I read a lot, not as much as I’d like, which I would like to blame on the super-addictive UFC, Guy Frieri, not to mention the time-consuming tasks of Facebook, Twitter, and well, OK, I admit, the occasional spider solitaire game (sigh). Though in spite of such vices, I do manage to get through several books a month. And this past year I’ve read some truly outstanding books. There is an art, I think, to finding and choosing great books. It’s actually not so easy. No matter what reviewers say, I have specific interests, and no amount of praise can interest me in, say, books about a recent election. And even if the topic does draw me in, I’m a slave (as we all are) to my particular thinking style, and I get easily impatient with how some authors think. And for reasons unknown, some things just won’t stick, no matter how riveting the topic is. What I’ve discovered is that in my search for good reads, how I find the book is a good clue to whether or not I’m going to love it. So for anyone a bit like me, I’ve included in my list below how I got tipped off to the book. So, here we go, a round-up of the best books I’ve read in the past year, in no particular order, and a note on how and where I found it.

  1. Farm City. The Education of an Urban Farmer. This was given to me by my favorite postmodern urban farmer, Affrica Taylor, Professor of Socio-cultural Politics of Education at the University of Canberra. Her opinion counts a lot, plus the topic is close to my heart.
  2. The Age of the Unthinkable. Diana Collett, who’s writing her doctorate on intercultural communication, raved to me about this one. It took me a few months to dive in, and I found it a bit slow at first, but bit by bit the twin topics of power and complexity won me over.
  3. Better. A Surgeon’s Notes on Performance. I saw this one in Lois Orner’s office. She’s the Program Manager at I Have A Dream Oregon. The title caught my attention, and then I recognized Atul Gawande from his articles in the New Yorker. I had just read Whatever it Takes (see below), and couldn’t resist another book about great performance against all odds.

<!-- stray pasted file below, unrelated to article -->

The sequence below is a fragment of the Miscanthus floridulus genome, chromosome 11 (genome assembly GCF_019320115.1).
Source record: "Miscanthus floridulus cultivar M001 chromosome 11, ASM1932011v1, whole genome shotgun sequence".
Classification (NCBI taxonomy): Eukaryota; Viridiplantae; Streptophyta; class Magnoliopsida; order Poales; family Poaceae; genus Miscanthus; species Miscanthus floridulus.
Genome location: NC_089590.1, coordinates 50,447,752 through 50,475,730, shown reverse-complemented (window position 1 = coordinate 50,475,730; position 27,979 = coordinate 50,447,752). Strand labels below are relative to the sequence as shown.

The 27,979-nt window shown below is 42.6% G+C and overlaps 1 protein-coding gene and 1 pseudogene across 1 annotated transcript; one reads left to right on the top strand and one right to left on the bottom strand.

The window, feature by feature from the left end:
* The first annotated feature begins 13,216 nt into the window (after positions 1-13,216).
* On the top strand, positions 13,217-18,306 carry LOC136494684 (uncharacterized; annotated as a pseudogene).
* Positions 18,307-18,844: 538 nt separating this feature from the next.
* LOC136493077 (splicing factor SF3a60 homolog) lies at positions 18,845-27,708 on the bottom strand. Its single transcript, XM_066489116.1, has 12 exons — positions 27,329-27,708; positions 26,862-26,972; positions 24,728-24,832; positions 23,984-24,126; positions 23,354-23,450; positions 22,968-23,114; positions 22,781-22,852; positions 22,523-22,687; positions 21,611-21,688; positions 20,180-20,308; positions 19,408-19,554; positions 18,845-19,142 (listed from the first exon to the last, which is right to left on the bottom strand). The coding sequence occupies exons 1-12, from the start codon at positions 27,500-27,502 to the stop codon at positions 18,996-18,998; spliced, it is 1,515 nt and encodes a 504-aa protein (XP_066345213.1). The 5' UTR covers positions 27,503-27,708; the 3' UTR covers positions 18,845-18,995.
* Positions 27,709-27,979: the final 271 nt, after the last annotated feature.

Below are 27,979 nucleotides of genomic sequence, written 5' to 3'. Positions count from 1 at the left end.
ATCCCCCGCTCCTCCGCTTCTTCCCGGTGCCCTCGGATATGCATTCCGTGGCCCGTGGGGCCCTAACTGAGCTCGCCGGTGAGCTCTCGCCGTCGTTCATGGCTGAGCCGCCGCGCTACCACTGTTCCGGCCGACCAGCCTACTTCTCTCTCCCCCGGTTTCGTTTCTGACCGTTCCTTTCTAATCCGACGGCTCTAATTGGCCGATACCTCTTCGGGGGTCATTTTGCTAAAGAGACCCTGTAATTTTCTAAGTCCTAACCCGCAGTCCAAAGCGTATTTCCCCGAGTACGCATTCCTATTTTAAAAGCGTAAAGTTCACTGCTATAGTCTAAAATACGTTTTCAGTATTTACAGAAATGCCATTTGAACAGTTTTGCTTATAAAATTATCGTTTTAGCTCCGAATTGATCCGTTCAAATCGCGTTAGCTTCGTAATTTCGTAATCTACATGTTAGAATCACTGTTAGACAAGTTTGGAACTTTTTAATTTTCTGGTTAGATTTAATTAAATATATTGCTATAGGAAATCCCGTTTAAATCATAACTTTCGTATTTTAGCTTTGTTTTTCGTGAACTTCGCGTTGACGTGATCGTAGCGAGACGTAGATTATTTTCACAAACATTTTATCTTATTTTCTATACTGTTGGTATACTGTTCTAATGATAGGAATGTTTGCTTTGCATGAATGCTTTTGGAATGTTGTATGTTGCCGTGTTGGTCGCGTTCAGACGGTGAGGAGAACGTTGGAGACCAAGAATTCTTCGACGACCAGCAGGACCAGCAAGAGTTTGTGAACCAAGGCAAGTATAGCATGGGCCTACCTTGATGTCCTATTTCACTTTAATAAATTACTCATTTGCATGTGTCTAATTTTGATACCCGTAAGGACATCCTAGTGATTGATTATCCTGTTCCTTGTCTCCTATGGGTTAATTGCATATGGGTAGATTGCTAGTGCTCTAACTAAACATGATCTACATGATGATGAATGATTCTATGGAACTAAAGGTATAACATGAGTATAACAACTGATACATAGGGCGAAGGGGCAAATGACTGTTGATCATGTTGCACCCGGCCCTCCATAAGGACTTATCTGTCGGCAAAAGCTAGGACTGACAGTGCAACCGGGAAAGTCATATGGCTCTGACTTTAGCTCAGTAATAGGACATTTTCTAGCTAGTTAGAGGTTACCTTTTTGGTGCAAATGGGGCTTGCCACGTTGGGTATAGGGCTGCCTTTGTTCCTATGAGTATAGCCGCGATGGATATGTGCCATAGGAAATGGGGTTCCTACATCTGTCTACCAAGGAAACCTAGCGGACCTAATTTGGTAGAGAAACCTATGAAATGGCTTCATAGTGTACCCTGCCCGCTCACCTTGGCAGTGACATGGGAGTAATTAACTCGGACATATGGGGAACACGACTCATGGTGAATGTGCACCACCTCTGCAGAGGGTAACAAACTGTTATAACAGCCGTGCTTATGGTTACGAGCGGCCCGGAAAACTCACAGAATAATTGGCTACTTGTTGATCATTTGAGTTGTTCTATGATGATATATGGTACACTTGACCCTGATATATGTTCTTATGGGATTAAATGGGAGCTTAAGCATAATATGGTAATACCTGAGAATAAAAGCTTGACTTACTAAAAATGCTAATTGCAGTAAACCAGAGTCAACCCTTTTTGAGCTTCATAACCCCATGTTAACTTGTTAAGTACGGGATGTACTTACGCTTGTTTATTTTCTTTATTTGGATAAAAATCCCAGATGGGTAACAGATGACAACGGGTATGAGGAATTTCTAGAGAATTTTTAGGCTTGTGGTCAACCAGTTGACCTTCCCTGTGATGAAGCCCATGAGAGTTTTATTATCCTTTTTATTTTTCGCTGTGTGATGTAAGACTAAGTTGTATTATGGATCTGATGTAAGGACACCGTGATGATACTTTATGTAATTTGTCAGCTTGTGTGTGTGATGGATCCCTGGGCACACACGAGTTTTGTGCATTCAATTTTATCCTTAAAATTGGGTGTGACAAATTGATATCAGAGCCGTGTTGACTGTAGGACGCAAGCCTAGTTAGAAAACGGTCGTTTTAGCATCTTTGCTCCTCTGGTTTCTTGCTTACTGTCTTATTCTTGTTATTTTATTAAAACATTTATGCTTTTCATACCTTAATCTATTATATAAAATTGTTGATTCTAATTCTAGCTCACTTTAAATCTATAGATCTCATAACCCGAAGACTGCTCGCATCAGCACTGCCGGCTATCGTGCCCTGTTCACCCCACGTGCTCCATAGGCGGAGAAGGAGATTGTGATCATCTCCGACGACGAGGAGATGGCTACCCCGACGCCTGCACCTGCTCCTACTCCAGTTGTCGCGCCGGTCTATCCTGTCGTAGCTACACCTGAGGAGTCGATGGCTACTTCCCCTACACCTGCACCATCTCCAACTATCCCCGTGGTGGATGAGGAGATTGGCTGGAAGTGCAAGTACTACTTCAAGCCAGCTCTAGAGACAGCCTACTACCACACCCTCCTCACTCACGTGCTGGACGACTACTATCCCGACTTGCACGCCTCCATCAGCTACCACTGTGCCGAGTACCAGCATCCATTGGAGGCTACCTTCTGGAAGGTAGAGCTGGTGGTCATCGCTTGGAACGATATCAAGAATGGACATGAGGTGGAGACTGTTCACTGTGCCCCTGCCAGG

4. The Talent Code. Tweeted by @scott_dm co-author of The Heart and Soul of Change: Whatever Works in Psychotherapy. Checking it out first online, I saw that it referenced a lot of the research that Gladwell (see below) used in The Outliers. Again, more on performance. Seeing a pattern?
  5. The Outliers. Who hasn’t been told to read this book?
  6. Viral Loop. My friends, Kevin Jones and Lesli Mones (www.pluralconsulting.com) told me to read this book. They are reliable trend sniffers, and I pretty much do what they tell me too, within reason, that is.
  7. Born to Run. Kevin and Lesli again. And an irresistible topic and a great read.
  8. The Art of the Start. Not the newest book, but inspiring and energizing, and great reminder to stay true to your core. I had known about this book for a few years; I probably read about it years ago in Fast Company. I decided to read it now in preparation of some new projects I’m developing.
  9. Whatever it Takes. Geoffrey Canada’s Quest to Change Harlem and America, by Paul Tough. I’ve blogged about this book and the following one several times over the past year. I know, I know, more on performance, but the implications this has for our neediest population is amazing. Where did find it? I think I first read about it in the New York Times several years ago.
  10. Sweating the Small Stuff. See above. After reading Whatever it Takes, I used the Amazon feature “readers who bought this, also bought…”
  11. The Omnivore’s Dilemma. Like Outliers, who hasn’t been told to read this? Michael Pollan is a miracle.
  12. Fun Home by Alison Bechdel. Simply amazing. Given to me by Will Hall who has a knack for finding gold at the intersection of psychology, politics and philosophy.
  13. Storming Heaven. LSD and The American Dream. I’ve wanted to read this book by Jay Stevens for years, not sure why I hadn’t till now. I found this myself, and couldn’t resist the social history of such a movement.

I am taking several weeks off at the end of the month. Here’s what I’m taking with me:

2nd Edition of The Heart and Soul of Change: Delivering What Works in Psychotherapy. Pierre Morin, friend and colleague, told me this is definitely worth reading, even if I have read the first version.

The Checklist Manifesto, Atul Gawande. I’m hooked on Gawande.

Measuring and Managing Performance in Organizations. Recommended by Joel Spolsky, whose blog, www.joelonsoftware.com is one of my favorites, as the bible in this field.

Cultures and Organizations. Hofstede & Hofstede. Gladwell relied heavily on their research.

The Yiddish Policeman’s Union, by Michael Chabon. Joe Goodbread recommended The Amazing Adventures of Kavalier & Clay which I read after putting it off, and was, as my Irish friends say, gobsmacked.  Andrea Scharf, fine book peddler, and woman of many talents, also recommended it.

If you’re reading my blog, chances are we have interests in common. Your book tips most welcome!